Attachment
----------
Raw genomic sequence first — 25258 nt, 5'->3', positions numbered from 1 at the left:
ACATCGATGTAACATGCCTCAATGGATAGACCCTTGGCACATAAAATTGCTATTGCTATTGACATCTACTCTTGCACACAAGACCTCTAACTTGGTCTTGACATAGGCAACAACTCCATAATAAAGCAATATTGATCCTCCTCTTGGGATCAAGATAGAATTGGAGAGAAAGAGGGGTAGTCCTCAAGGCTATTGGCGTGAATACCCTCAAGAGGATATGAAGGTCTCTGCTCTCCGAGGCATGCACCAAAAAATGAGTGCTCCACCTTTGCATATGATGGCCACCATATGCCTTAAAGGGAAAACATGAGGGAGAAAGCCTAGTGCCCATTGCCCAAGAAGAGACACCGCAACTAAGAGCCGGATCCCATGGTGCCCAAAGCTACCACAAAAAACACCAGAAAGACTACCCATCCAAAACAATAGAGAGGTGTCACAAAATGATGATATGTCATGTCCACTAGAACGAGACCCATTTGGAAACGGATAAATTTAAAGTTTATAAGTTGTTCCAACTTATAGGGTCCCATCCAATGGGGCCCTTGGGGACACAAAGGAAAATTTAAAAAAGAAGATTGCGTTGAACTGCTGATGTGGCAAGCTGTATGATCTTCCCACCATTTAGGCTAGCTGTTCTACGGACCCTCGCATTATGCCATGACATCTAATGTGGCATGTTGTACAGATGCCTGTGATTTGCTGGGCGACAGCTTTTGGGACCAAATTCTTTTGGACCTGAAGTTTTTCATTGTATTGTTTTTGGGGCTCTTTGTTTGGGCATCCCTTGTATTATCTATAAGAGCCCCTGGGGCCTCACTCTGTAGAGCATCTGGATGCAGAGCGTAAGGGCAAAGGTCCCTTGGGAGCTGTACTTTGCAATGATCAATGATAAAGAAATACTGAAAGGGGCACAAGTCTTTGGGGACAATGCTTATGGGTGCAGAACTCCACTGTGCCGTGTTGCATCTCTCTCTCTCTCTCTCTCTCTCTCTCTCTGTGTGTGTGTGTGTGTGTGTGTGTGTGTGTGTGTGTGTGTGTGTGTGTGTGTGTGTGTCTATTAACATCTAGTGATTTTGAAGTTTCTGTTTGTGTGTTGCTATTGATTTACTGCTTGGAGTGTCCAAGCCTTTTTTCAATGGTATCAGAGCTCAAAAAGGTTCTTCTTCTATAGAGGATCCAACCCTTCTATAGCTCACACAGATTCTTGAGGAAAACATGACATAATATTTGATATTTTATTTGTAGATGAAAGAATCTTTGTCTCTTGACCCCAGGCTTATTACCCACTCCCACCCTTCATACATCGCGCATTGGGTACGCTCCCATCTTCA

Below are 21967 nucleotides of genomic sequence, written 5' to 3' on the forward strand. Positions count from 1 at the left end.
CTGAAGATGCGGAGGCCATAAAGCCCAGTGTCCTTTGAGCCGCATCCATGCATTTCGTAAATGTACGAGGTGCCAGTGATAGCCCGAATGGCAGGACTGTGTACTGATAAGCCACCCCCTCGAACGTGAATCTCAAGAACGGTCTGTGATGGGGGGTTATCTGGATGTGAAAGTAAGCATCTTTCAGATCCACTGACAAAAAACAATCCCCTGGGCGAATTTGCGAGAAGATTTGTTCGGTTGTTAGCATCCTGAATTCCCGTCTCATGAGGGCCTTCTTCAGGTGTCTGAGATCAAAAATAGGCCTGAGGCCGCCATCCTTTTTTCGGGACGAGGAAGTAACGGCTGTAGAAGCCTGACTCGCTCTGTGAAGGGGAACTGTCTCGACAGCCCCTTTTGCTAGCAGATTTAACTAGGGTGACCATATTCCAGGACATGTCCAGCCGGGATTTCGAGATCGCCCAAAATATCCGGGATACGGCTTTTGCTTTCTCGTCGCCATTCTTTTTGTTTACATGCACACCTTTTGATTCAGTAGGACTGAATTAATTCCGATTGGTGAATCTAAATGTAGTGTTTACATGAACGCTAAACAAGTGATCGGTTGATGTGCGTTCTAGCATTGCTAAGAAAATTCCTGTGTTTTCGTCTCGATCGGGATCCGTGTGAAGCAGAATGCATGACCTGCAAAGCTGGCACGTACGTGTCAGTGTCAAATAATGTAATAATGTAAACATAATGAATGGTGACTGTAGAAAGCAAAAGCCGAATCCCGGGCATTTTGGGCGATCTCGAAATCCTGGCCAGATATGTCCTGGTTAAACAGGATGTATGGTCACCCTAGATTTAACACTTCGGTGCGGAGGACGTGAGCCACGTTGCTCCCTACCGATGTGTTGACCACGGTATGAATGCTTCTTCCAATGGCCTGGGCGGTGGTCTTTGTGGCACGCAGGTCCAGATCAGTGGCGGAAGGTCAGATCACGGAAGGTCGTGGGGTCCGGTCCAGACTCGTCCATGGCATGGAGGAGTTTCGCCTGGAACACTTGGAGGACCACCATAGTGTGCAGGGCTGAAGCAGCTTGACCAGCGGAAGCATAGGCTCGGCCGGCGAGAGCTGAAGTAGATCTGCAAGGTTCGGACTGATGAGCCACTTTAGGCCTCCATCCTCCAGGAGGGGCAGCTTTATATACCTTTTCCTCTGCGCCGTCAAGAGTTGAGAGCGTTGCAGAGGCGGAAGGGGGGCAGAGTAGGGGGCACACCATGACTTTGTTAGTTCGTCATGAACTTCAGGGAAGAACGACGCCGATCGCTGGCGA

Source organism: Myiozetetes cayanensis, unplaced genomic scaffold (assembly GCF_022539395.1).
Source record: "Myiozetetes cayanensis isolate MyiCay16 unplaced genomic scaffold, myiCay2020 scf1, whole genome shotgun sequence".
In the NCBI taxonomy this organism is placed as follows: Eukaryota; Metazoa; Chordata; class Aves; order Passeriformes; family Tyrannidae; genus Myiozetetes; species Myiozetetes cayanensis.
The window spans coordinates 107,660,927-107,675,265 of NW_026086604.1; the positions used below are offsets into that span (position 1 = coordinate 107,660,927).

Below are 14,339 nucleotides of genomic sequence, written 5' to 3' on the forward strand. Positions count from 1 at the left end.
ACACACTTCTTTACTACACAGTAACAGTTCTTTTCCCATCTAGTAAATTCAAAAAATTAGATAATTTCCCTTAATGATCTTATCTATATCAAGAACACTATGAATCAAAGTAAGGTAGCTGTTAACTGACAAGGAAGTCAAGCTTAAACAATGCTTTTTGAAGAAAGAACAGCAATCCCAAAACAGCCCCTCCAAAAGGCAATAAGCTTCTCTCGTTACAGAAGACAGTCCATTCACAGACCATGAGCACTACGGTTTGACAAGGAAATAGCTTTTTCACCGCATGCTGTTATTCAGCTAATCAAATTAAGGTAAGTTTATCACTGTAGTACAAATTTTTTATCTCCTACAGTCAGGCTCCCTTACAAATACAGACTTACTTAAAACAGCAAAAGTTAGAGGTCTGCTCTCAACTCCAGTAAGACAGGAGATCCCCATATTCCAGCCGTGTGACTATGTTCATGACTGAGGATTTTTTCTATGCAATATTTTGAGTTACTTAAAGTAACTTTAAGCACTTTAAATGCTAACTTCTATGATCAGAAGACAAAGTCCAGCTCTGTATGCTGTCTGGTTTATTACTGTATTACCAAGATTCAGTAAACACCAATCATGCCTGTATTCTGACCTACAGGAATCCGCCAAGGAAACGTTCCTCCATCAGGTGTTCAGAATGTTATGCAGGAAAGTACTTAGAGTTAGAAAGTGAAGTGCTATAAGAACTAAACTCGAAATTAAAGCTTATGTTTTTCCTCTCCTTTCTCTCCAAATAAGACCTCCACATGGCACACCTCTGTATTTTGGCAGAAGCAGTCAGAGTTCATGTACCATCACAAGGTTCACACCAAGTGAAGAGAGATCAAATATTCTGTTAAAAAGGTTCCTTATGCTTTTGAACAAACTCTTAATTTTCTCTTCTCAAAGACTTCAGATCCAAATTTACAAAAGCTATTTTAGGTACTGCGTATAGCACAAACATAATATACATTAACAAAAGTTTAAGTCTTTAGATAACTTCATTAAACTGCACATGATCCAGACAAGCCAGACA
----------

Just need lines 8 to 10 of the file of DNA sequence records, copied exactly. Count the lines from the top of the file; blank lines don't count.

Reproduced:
The window spans coordinates 107,660,927-107,675,265 of NW_026086604.1; the positions used below are offsets into that span (position 1 = coordinate 107,660,927).

Below are 14,339 nucleotides of genomic sequence, written 5' to 3' on the forward strand. Positions count from 1 at the left end.
ACACACTTCTTTACTACACAGTAACAGTTCTTTTCCCATCTAGTAAATTCAAAAAATTAGATAATTTCCCTTAATGATCTTATCTATATCAAGAACACTATGAATCAAAGTAAGGTAGCTGTTAACTGACAAGGAAGTCAAGCTTAAACAATGCTTTTTGAAGAAAGAACAGCAATCCCAAAACAGCCCCTCCAAAAGGCAATAAGCTTCTCTCGTTACAGAAGACAGTCCATTCACAGACCATGAGCACTACGGTTTGACAAGGAAATAGCTTTTTCACCGCATGCTGTTATTCAGCTAATCAAATTAAGGTAAGTTTATCACTGTAGTACAAATTTTTTATCTCCTACAGTCAGGCTCCCTTACAAATACAGACTTACTTAAAACAGCAAAAGTTAGAGGTCTGCTCTCAACTCCAGTAAGACAGGAGATCCCCATATTCCAGCCGTGTGACTATGTTCATGACTGAGGATTTTTTCTATGCAATATTTTGAGTTACTTAAAGTAACTTTAAGCACTTTAAATGCTAACTTCTATGATCAGAAGACAAAGTCCAGCTCTGTATGCTGTCTGGTTTATTACTGTATTACCAAGATTCAGTAAACACCAATCATGCCTGTATTCTGACCTACAGGAATCCGCCAAGGAAACGTTCCTCCATCAGGTGTTCAGAATGTTATGCAGGAAAGTACTTAGAGTTAGAAAGTGAAGTGCTATAAGAACTAAACTCGAAATTAAAGCTTATGTTTTTCCTCTCCTTTCTCTCCAAATAAGACCTCCACATGGCACACCTCTGTATTTTGGCAGAAGCAGTCAGAGTTCATGTACCATCACAAGGTTCACACCAAGTGAAGAGAGATCAAATATTCTGTTAAAAAGGTTCCTTATGCTTTTGAACAAACTCTTAATTTTCTCTTCTCAAAGACTTCAGATCCAAATTTACAAAAGCTATTTTAGGTACTGCGTATAGCACAAACATAATATACATTAACAAAAGTTTAAGTCTTTAGATAACTTCATTAAACTGCACATGATCCAGACAAGCCAGACA